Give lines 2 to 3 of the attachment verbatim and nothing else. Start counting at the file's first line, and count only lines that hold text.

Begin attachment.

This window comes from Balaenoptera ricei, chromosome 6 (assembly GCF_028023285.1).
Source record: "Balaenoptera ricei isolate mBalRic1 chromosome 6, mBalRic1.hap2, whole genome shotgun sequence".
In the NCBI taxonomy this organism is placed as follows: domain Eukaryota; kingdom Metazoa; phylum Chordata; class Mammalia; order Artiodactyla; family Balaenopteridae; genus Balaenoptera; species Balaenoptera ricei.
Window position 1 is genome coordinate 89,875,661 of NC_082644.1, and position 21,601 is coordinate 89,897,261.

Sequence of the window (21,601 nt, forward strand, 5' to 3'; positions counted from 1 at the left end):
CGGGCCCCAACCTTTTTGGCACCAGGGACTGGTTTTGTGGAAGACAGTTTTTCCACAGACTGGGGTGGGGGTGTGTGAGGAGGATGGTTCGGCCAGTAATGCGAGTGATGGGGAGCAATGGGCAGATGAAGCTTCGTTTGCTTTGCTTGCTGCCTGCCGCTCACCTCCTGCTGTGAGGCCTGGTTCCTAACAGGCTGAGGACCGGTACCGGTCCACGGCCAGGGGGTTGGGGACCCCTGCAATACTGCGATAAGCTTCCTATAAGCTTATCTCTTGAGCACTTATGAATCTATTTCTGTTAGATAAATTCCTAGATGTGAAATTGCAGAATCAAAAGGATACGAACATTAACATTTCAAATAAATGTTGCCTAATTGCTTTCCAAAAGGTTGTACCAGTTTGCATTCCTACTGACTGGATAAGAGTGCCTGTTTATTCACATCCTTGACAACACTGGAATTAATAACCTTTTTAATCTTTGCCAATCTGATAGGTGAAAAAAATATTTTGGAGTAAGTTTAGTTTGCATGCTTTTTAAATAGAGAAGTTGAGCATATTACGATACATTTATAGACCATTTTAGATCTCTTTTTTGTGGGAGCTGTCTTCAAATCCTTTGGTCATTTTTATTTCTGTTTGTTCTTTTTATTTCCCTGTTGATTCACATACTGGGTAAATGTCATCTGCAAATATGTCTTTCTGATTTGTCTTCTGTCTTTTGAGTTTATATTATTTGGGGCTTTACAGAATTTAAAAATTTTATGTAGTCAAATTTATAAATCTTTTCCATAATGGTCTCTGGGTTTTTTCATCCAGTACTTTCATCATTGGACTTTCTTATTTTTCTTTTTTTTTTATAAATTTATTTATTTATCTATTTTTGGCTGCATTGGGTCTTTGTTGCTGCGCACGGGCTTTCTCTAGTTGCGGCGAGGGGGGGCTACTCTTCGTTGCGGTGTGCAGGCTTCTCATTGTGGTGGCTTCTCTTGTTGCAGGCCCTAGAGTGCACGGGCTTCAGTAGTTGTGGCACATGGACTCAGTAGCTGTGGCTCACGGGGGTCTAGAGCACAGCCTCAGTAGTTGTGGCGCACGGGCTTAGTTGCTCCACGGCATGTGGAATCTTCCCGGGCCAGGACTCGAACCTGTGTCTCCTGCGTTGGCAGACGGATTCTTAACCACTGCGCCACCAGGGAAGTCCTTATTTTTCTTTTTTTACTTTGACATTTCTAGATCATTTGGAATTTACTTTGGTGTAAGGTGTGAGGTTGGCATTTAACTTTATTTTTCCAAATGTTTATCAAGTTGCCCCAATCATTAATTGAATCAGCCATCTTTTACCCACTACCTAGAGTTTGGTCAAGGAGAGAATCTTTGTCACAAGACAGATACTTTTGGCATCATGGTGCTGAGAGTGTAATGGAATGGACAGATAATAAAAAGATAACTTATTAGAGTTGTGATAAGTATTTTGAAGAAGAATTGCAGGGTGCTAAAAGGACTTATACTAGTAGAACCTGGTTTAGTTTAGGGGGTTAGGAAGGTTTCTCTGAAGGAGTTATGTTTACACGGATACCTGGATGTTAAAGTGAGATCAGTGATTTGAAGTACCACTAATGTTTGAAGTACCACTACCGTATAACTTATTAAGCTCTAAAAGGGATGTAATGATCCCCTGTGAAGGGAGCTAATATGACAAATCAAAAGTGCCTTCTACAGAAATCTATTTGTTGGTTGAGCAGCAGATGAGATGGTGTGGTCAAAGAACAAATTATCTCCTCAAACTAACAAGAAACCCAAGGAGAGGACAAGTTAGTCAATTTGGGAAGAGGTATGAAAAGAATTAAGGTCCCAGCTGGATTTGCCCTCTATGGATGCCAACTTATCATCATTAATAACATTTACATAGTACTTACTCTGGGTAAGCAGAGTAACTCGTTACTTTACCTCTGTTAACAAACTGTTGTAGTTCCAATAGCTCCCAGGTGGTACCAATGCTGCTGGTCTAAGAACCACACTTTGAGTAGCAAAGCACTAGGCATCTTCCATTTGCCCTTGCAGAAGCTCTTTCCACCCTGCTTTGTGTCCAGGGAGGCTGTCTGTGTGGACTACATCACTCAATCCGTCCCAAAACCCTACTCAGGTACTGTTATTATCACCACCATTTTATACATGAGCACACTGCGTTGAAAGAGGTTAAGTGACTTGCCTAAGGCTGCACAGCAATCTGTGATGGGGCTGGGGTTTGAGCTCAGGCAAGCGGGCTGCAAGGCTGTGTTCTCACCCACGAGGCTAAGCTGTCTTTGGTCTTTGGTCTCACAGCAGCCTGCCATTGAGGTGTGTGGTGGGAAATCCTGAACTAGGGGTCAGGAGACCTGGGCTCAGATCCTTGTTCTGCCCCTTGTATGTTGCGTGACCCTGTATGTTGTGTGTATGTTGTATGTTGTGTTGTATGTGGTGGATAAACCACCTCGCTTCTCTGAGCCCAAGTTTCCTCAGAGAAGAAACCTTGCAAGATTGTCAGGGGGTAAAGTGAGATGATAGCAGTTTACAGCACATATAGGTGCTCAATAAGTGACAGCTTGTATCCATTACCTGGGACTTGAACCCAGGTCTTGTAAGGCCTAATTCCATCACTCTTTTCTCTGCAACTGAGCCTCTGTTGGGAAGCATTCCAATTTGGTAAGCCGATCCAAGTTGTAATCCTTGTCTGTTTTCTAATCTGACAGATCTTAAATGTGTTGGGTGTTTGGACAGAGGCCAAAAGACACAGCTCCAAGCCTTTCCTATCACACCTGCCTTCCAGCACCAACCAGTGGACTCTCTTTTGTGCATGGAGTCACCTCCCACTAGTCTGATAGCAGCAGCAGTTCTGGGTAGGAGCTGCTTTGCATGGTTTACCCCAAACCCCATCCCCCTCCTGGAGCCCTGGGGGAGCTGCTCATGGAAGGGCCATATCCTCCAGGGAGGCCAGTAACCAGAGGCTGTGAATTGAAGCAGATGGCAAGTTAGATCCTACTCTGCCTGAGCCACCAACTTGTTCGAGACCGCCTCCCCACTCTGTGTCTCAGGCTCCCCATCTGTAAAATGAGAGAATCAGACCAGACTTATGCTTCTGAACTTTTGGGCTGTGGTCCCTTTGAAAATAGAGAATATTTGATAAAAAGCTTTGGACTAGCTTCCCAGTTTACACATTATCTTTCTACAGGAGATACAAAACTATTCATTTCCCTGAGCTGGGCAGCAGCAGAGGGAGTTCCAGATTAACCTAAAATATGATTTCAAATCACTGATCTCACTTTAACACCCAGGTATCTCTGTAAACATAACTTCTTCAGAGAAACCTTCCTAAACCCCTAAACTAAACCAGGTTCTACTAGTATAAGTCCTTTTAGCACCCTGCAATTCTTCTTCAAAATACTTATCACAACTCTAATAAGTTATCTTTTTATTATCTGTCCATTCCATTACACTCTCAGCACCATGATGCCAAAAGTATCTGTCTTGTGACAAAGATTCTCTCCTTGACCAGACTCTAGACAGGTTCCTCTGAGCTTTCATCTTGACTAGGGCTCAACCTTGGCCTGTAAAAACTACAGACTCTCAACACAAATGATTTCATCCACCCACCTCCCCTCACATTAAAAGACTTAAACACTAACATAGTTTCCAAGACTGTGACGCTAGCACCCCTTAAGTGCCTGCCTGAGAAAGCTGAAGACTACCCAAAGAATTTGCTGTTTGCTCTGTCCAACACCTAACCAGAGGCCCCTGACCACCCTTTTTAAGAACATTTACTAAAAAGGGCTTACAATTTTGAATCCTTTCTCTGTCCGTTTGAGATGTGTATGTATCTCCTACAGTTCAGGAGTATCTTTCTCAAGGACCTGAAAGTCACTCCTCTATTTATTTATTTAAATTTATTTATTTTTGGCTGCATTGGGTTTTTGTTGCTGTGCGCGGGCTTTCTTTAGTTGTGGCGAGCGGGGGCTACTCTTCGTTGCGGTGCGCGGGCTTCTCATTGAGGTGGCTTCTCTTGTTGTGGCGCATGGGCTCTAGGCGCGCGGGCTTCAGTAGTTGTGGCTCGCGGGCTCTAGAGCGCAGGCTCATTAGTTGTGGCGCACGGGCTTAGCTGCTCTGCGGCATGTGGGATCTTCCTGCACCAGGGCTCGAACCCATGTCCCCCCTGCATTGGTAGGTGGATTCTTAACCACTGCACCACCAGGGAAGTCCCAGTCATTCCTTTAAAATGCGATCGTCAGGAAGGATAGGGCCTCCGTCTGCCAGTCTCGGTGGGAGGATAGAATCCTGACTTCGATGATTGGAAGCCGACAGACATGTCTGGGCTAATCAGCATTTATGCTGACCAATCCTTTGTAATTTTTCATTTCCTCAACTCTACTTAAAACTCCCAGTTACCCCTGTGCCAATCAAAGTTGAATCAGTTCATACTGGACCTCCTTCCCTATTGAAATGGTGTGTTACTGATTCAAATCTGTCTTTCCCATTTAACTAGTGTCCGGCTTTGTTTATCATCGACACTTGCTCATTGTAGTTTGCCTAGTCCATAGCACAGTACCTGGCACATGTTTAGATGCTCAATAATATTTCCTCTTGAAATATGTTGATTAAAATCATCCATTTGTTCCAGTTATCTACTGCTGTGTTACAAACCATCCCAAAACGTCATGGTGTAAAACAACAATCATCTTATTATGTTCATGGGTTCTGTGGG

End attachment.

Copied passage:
Source record: "Balaenoptera ricei isolate mBalRic1 chromosome 6, mBalRic1.hap2, whole genome shotgun sequence".
In the NCBI taxonomy this organism is placed as follows: domain Eukaryota; kingdom Metazoa; phylum Chordata; class Mammalia; order Artiodactyla; family Balaenopteridae; genus Balaenoptera; species Balaenoptera ricei.